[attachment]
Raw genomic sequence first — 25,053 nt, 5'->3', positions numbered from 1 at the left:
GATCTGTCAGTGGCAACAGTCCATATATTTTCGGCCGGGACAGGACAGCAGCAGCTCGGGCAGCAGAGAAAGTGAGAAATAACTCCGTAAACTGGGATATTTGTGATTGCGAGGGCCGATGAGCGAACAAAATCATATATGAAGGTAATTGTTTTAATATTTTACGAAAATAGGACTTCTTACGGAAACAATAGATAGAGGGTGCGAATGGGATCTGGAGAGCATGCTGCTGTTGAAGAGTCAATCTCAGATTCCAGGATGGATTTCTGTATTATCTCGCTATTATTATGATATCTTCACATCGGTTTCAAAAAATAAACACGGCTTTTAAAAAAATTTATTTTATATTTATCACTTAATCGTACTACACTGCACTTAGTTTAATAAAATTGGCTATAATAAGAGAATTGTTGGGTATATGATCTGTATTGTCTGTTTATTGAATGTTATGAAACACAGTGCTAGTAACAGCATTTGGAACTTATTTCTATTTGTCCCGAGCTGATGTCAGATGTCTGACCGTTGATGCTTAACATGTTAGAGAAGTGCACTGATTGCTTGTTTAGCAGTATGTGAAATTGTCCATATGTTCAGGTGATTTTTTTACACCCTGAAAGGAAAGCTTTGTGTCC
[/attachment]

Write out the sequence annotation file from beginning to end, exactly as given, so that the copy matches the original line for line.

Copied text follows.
Raw genomic sequence first — 25,053 nt, 5'->3', positions numbered from 1 at the left:
GATCTGTCAGTGGCAACAGTCCATATATTTTCGGCCGGGACAGGACAGCAGCAGCTCGGGCAGCAGAGAAAGTGAGAAATAACTCCGTAAACTGGGATATTTGTGATTGCGAGGGCCGATGAGCGAACAAAATCATATATGAAGGTAATTGTTTTAATATTTTACGAAAATAGGACTTCTTACGGAAACAATAGATAGAGGGTGCGAATGGGATCTGGAGAGCATGCTGCTGTTGAAGAGTCAATCTCAGATTCCAGGATGGATTTCTGTATTATCTCGCTATTATTATGATATCTTCACATCGGTTTCAAAAAATAAACACGGCTTTTAAAAAAATTTATTTTATATTTATCACTTAATCGTACTACACTGCACTTAGTTTAATAAAATTGGCTATAATAAGAGAATTGTTGGGTATATGATCTGTATTGTCTGTTTATTGAATGTTATGAAACACAGTGCTAGTAACAGCATTTGGAACTTATTTCTATTTGTCCCGAGCTGATGTCAGATGTCTGACCGTTGATGCTTAACATGTTAGAGAAGTGCACTGATTGCTTGTTTAGCAGTATGTGAAATTGTCCATATGTTCAGGTGATTTTTTTACACCCTGAAAGGAAAGCTTTGTGTCC